# What are the common built-in data types in Python?

Python has various standard data types that are used to define the operations possible on them and the storage method for each of them.

## Numeric Types

Python supports four different numerical types −

• int − They are often called just integers or ints, are positive or negative whole numbers with no decimal point.

• long − Also called longs, they are integers of unlimited size, written like integers and followed by an uppercase or lowercase L.

• float − Also called floats, they represent real numbers and are written with a decimal point dividing the integer and fractional parts. Floats may also be in scientific notation, with E or e indicating the power of 10 (2.5e2 = 2.5 x 102 = 250).

• complex − These are of the form a + bJ, where a and b are floats and J (or j) represents the square root of -1 (which is an imaginary number). The real part of the number is a, and the imaginary part is b. Complex numbers are not used much in Python programming.

### Example

Let us see an example

# Python int
val1 = 25
print(val1)

# Python float
val2 = 11.89
print(val2)

# Python complex
val3 = 6+2.9j
print(val3)

val4 = 0x12d
print(val4)

# Python octal
val5 = 0o021
print(val5)


### Output

25
11.89
(6+2.9j)
301
17


## Booleans

### Example

Boolean type has two values i.e. True and False. True is for 1 and False 0. Let’s see an example −

a = (1 == True)
b = (1 == False)

print(a)
print(b)


### Output

True
False


## Text Sequence Types – string

We can easily create a string by enclosing characters in quotes. Python treats single quotes the same as double quotes. Creating strings is as simple as assigning a value to a variable.

Let’s see how to easily create a String in Python −

myStr = Thisisit!'


### Example

We will now see an example of creating single-line and multi-line strings

str1 = "John"
print(str1)

# Multi-line string
str2 = """ This,
is it!
"""
print(str2)


### Output

John
This,
is it!


## List

A list contains items separated by commas and enclosed within square brackets ([]). Creating a list is as simple as putting different comma-separated values between square brackets. A list can have integer, string or float elements. With that, we can also create a List with mixed data types.

The list can be written as a list of comma-separated values (items) between square brackets. Important thing about a list is that the items in a list need not be of the same type

## Create a Python List with Integer elements

We will create a list with 10 integer elements and display it. The elements are enclosed by square brackets. With that, we have also displayed the length of the list and how we can access specific elements using the square brackets

### Example

# Create a list with integer elements
mylist = [25, 40, 55, 60, 75, 90, 105, 130, 155, 180];

# Display the list
print("List = ",mylist)

# Display the length of the list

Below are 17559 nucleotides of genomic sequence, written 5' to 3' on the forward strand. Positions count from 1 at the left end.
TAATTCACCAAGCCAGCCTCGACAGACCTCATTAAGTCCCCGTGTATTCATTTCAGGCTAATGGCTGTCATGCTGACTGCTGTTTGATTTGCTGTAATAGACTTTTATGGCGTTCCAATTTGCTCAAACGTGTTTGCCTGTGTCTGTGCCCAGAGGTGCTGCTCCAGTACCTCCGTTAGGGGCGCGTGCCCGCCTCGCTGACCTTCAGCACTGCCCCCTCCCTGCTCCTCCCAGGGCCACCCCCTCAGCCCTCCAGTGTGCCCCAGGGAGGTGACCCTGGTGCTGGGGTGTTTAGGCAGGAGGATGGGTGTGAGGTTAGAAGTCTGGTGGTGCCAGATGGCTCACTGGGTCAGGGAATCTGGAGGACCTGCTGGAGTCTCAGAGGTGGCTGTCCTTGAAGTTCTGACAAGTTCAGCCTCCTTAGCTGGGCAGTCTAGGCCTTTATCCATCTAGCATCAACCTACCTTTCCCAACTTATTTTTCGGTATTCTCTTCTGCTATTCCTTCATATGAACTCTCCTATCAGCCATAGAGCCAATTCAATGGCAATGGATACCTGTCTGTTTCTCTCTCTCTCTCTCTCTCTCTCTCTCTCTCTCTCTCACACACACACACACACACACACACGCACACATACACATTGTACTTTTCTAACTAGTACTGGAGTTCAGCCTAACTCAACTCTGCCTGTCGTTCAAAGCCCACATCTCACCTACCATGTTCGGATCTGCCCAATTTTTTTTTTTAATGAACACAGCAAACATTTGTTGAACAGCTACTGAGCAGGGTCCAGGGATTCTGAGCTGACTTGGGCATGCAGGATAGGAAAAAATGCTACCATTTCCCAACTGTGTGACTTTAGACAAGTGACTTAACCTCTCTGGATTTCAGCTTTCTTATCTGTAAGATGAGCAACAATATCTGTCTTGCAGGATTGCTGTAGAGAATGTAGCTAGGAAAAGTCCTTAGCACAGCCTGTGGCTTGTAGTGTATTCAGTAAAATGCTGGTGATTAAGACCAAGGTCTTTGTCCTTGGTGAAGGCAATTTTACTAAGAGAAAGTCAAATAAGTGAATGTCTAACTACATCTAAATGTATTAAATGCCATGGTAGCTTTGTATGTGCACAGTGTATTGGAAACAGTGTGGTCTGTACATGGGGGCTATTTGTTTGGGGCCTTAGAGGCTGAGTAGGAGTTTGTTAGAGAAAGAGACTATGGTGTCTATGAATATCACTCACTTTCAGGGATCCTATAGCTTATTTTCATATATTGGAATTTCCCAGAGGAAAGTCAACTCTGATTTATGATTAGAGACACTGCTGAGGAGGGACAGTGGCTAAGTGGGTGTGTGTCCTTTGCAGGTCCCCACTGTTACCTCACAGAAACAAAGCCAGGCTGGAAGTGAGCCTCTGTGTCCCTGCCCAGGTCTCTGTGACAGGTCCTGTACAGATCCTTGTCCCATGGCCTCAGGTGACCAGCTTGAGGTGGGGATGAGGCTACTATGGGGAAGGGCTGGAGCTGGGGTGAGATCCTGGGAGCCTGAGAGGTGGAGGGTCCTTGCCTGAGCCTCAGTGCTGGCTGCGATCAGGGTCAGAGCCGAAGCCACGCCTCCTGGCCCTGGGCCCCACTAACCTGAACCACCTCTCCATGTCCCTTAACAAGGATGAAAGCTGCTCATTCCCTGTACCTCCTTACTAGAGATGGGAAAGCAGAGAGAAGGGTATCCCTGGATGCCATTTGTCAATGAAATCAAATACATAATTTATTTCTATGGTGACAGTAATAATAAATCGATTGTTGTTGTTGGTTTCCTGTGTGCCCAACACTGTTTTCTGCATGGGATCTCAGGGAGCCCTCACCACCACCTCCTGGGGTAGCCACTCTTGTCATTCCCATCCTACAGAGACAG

print("Length of the List = ",len(mylist))

# Fetch 1st element
print("1st element = ",mylist[0])

# Fetch last element
print("Last element = ",mylist[-1])


### Output

List =  [25, 40, 55, 60, 75, 90, 105, 130, 155, 180]
Length of the List =  10
1st element =  25
Last element =  180


## Create a Python List with String elements

We can also add string elements to a Python List. We will create a list with 5 string elements and display it. The elements are enclosed by square brackets. With that, we have also displayed the length of the list and how we can access the first and last element using the square brackets −

### Example

# Create a list with string elements
mylist = ["BMW","Audi","Tesla","Honda","Toyota"];

# Display the list
print("List = ",mylist)

# Display the length of the list
print("Length of the List = ",len(mylist))

# Fetch 1st element
print("1st element = ",mylist[0])

# Fetch last element
print("Last element = ",mylist[-1])


### Output

List =  ['BMW', 'Audi', 'Tesla', 'Honda', 'Toyota']
Length of the List =  5
1st element =  BMW
Last element =  Toyota


## Tuple

A tuple is a sequence of immutable Python objects. Tuples are sequences, just like lists. The main difference between the tuples and the lists is that the tuples cannot be changed unlike lists. Tuples use parentheses, whereas lists use square brackets.

Let us first create a basic Tuple with integer elements and then move towards Tuples within a Tuple

### Example

# Creating a Tuple
mytuple = (20, 40, 60, 80, 100)

# Displaying the Tuple
print("Tuple = ",mytuple)

# Length of the Tuple
print("Tuple Length= ",len(mytuple))


### Output

Tuple =  (20, 40, 60, 80, 100)
Tuple Length=  5


## Dictionary

Python's dictionaries are kind of hash-table type. They work like associative arrays or hashes found in Perl and consist of key-value pairs. The correct syntax to create a Python Dictionary is storing values in the form of key:value pairs. On the left of colon, we store keys and on the right, values i.e.

key:value


Dictionary is enclosed by curly bracket and do not allow duplicates. According to the 3.7 Python update, dictionaries are now ordered. Consider Dictionary as a set of key: value pairs, with the requirement that the keys are unique (within one dictionary). Each key in a Dictionary is separated from its value by a colon (:), the items are separated by commas, and the whole thing is enclosed in curly braces.

We will create 4 key-value pairs, with keys Product, Model, Units and Available and values Mobile, XUT, 120 and Yes. Keys are on the left of colon, whereas values are on the right −

### Example

# Creating a Dictionary with 4 key-value pairs
myprod = {
"Product":"Mobile",
"Model": "XUT",
"Units": 120,
"Available": "Yes"
}

# Displaying the Dictionary
print("Dictionary = \n",myprod)


### Output

Dictionary =
{'Product': 'Mobile', 'Model': 'XUT', 'Units': 120, 'Available': 'Yes'}